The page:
10-Bagger Week in Review


Remember that episode of the Brady Bunch, when Jan whined that she was tired of hearing about her older sister, "Marcia, Marcia, Marcia." Well, this week it's been nothing but Facebook (NAS: FB) , Facebook, Facebook. A lot of the coverage has been extremely negative, but that didn't change our opinion of the social-networking juggernaut. Just yesterday, we bought shares in the company.

This week we've devoted our entire review article to all of the coverage surrounding Facebook. Here were the big themes that caught our eye:

1. Is Facebook overvalued? A lot of investing commentators seem to think so. Henry Blodget of Business Insider sees Facebook as extremely expensive, especially when compared with Apple (NAS: AAPL) and Google (NYS: GOOG) , which are trading at 10 times and 12 times 2013 earnings per share, respectively. Ultimately, Blodget thinks a "fair price for Facebook might be between $16-$24." NYU Business school professor Aswath Damodaran values the company anywhere from $20 to $29, though he admits that he's more comfortable at the middle and lower end of the range.

Takeaway: The problem with models is that they are models. We believe that models can be useful, but they are only tools. Fool co-founder David Gardner once shared a story about why he continued to like Chipotle (NYS: CMG) even though many thought it was overvalued and was becoming more so. David said, however, that as soon as Chipotle opened its ShopHouse concept, most models became wrong. Facebook has lots of options ahead of it. That's how we are viewing the valuation challenge.

2. A comeuppance for ordinary investors? Did the ordinary investor get played by Wall Street? And did he deserve his fate? Those were questions pursued by Fool analyst Morgan Housel and Reuters polymath Felix Salmon. Addressing ordinary investors who jumped in early on Facebook, Morgan said, "You have no one to blame but yourself, folks." Salmon said similarly, "If you pay 100X earnings for a hyped Internet stock on its first day of trading and then you lose money, you frankly had it coming."

Takeaway: Whether or not investors have actually lost money reminds me of what Chou En Lai once said when asked what he thought of the French Revolution: "It's too early to say." Motley Fool co-founder Tom Gardner underlined this point by saying, "I don't think we can say that a bad taste has been left in the mouths of investors already. To be an investor, I believe you have to look at least 3-5 years forward."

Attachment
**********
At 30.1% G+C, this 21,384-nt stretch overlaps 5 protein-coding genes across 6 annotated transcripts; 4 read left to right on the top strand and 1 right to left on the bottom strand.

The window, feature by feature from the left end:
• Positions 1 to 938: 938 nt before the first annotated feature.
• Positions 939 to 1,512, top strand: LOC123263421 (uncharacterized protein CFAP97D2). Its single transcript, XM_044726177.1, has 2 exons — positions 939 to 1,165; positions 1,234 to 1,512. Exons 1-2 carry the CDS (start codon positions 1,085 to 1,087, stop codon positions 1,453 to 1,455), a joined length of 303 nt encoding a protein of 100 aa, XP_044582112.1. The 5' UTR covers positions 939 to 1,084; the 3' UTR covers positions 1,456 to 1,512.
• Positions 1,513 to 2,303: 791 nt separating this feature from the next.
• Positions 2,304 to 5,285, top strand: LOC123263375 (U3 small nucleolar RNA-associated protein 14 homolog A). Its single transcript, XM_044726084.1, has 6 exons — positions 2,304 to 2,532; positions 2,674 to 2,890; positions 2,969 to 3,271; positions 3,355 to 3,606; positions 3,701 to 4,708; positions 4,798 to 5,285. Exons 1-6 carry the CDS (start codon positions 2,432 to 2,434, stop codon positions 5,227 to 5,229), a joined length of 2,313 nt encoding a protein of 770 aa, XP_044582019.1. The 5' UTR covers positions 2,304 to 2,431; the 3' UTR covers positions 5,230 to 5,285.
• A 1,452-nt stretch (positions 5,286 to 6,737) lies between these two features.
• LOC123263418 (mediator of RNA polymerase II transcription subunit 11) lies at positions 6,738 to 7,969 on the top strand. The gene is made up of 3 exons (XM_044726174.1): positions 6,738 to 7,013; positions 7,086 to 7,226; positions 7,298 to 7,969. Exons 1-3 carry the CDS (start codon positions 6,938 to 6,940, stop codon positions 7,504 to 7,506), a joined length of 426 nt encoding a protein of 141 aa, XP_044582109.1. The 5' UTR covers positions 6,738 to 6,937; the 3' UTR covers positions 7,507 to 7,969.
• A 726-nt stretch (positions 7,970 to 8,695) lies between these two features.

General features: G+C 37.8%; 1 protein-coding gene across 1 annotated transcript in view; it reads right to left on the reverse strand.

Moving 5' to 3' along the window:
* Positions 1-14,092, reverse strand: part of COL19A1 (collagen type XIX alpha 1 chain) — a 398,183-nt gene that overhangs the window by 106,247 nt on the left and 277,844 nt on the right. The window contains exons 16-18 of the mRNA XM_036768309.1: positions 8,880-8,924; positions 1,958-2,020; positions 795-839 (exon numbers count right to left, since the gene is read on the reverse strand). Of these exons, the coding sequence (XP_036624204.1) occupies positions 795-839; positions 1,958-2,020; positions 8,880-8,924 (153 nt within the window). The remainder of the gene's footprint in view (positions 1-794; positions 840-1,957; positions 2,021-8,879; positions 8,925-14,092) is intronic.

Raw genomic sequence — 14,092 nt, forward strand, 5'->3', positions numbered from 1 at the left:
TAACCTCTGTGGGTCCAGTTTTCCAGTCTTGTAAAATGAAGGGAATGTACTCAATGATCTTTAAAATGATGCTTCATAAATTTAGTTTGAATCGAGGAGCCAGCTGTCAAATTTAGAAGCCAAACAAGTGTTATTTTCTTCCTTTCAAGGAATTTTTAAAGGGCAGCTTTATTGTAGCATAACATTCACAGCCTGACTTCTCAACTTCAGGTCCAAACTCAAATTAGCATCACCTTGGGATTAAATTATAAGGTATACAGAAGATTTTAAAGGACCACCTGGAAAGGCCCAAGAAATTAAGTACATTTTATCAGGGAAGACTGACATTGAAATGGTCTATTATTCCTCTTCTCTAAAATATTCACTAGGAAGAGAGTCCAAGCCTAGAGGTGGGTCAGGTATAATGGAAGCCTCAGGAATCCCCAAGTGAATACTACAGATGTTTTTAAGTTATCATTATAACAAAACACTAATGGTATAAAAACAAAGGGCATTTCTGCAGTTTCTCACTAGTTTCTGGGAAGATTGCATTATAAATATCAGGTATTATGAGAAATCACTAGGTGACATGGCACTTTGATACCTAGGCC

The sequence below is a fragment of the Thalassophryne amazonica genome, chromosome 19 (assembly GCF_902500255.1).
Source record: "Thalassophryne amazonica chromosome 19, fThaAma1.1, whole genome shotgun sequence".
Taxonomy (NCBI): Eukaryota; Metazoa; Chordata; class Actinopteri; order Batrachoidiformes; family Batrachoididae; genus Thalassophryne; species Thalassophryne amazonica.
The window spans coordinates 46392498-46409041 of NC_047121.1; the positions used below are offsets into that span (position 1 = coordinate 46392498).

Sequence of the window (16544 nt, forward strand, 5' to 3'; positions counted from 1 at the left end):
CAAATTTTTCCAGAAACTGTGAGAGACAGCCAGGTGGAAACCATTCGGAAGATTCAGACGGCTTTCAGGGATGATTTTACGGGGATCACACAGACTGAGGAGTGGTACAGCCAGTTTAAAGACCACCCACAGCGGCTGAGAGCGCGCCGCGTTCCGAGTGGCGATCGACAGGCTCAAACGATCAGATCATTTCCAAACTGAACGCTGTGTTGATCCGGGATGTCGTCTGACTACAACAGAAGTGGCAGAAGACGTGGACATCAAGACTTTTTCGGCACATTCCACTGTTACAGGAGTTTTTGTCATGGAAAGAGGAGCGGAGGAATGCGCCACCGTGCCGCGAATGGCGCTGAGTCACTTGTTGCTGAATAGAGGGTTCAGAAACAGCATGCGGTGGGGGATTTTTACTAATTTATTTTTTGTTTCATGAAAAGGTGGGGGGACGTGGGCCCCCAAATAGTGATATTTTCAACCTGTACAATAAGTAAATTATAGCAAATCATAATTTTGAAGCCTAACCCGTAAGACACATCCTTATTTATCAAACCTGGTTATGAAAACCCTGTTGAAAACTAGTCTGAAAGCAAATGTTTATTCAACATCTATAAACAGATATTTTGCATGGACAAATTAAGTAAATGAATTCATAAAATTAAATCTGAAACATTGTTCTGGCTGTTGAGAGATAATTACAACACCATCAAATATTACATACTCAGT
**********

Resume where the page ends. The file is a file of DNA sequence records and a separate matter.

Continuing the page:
3. Will Facebook collapse and take down the Internet? We're bullish on Facebook, but one of the best pieces we read was extremely bearish. In The Facebook Fallacy, Michael Wolff said he believes it's a fallacy that the Web can be a more efficient advertising medium than traditional media. And he thinks Facebook is at the "heart of this fallacy." He concludes with the worrying thought, "If you wanted to bet on someone succeeding in the marketing business, you'd bet on technologists only if they could invent some new way to sell; you wouldn't bet on them to sell the way marketers have always sold."

Takeaway: Wolff has a solid argument. But what if Facebook, with all of the data it is collecting, is about more than ads? What if it does develop a new way to sell? Its hacker culture is not afraid to test and learn. As an example, look how many times eBay (NAS: EBAY) has changed the rules for its platform, creating a massive uproar but no mass exodus. We could be wrong, but we are willing to make a small bet as we watch Facebook evolve over time.

Just six years ago, Yahoo! considered acquiring Facebook for $900 million. And now the company is valued at approximately $90 billion. That's an astronomical increase in value that is mind-boggling to consider. We suspect the company has some pretty solid growth ahead of it, and that's why we now have some skin in the game.

See you next week, Fools! Don't forget to follow us @10-Bagger Stocks on Twitter for all of the latest information relating to our portfolio. And don't forget to add each of the companies mentioned above to your very own My Watchlist so you can track them and monitor their progress.

At the time thisarticle was published John Reeves owns shares of Apple, Google, and Chipotle. David owns shares of Apple.The Motley Fool owns shares of Chipotle, Apple, Facebook, and Google.Motley Fool newsletter serviceshave recommended buying shares of Chipotle, eBay, Apple, and Google, as well as creating a bear put spread position in Chipotle and a bull call spread position in Apple. The Motley Fool has adisclosure policy.We Fools may not all hold the same opinions, but we all believe thatconsidering a diverse range of insightsmakes us better investors. Try any of our Foolish newsletter servicesfree for 30 days.

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